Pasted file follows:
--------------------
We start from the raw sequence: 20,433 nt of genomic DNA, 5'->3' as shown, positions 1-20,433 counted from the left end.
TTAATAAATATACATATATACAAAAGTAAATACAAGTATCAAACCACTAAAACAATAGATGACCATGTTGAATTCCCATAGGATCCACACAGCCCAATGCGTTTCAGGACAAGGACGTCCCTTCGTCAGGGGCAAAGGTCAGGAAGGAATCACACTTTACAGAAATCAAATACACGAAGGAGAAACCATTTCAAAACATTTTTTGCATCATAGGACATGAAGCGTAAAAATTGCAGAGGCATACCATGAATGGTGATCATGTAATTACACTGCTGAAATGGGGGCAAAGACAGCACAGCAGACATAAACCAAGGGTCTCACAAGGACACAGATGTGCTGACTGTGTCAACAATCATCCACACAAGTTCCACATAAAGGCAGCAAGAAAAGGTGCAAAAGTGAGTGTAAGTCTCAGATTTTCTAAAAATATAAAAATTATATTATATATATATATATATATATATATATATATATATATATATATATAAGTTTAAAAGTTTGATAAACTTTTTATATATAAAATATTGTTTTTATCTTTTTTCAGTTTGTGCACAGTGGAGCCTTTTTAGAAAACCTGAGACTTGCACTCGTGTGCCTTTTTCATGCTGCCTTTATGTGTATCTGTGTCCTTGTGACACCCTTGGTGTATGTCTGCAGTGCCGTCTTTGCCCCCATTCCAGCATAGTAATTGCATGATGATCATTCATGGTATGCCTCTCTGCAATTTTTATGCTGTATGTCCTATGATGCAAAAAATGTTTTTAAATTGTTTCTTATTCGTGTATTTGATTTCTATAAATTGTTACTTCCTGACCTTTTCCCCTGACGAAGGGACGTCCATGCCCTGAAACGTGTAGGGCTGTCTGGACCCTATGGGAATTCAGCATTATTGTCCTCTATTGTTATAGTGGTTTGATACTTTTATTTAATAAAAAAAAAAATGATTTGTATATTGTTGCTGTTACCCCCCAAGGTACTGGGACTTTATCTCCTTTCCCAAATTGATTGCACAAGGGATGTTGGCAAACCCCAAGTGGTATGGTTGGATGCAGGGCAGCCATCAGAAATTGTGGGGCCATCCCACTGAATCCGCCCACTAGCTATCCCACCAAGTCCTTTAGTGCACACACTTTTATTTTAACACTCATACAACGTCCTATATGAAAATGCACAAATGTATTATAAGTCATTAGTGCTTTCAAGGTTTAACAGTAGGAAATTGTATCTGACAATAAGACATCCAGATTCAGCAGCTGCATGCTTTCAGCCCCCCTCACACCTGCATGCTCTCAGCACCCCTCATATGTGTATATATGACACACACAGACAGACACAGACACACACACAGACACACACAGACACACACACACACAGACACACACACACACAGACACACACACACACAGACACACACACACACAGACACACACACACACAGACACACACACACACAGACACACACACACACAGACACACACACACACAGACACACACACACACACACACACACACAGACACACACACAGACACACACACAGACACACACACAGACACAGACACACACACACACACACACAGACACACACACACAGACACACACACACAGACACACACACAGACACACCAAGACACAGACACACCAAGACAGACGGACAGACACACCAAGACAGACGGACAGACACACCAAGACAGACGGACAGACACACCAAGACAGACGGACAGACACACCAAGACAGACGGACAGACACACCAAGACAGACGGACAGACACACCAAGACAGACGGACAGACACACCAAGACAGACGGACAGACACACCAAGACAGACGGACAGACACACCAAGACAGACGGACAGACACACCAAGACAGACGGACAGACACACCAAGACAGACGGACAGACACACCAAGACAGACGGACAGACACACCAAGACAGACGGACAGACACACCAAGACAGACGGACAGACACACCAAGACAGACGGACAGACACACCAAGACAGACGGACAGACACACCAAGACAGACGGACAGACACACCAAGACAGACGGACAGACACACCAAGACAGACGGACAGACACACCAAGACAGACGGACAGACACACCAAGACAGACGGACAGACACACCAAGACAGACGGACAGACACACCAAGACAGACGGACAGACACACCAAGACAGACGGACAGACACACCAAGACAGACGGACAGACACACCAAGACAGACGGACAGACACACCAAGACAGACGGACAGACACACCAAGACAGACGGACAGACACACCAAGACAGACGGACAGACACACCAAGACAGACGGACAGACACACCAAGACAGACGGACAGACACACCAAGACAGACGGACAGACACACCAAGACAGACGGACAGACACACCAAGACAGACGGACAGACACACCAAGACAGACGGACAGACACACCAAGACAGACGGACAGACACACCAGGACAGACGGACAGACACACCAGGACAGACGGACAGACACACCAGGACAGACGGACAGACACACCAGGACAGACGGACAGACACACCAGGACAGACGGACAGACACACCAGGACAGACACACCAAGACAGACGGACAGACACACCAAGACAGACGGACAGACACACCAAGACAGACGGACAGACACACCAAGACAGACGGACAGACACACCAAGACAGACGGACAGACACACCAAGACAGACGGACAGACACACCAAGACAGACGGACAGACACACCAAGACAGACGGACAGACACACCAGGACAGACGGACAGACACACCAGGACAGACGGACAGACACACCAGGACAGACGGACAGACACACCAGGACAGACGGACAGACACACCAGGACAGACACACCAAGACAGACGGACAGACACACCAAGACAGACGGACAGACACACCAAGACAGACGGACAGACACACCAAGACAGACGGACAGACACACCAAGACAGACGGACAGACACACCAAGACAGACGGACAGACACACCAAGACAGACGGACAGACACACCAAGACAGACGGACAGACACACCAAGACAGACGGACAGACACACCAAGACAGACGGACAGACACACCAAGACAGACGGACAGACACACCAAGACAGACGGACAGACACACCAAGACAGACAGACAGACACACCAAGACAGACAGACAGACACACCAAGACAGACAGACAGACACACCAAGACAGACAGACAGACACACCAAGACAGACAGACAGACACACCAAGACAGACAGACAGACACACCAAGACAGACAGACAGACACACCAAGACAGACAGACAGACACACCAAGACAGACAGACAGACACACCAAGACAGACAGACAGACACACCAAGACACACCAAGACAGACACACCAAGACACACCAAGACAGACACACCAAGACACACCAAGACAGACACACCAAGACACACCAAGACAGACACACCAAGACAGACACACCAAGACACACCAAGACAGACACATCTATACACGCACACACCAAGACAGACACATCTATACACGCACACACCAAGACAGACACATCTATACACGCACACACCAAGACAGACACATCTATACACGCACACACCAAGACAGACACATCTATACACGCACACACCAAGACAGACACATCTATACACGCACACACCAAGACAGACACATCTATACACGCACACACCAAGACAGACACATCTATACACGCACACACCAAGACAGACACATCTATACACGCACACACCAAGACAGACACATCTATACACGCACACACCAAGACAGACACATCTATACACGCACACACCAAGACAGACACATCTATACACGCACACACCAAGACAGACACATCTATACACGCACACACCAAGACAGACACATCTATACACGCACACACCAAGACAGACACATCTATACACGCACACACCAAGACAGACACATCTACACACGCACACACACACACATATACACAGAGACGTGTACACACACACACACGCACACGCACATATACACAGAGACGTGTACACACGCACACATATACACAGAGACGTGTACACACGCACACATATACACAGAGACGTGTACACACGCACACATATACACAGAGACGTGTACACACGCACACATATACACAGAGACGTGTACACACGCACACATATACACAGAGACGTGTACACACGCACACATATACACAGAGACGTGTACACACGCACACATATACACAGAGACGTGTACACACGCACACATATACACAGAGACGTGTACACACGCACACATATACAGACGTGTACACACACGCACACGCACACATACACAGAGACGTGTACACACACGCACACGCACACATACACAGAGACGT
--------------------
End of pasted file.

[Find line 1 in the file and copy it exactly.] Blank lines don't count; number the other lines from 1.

We start from the raw sequence: 20,433 nt of genomic DNA, 5'->3' as shown, positions 1-20,433 counted from the left end.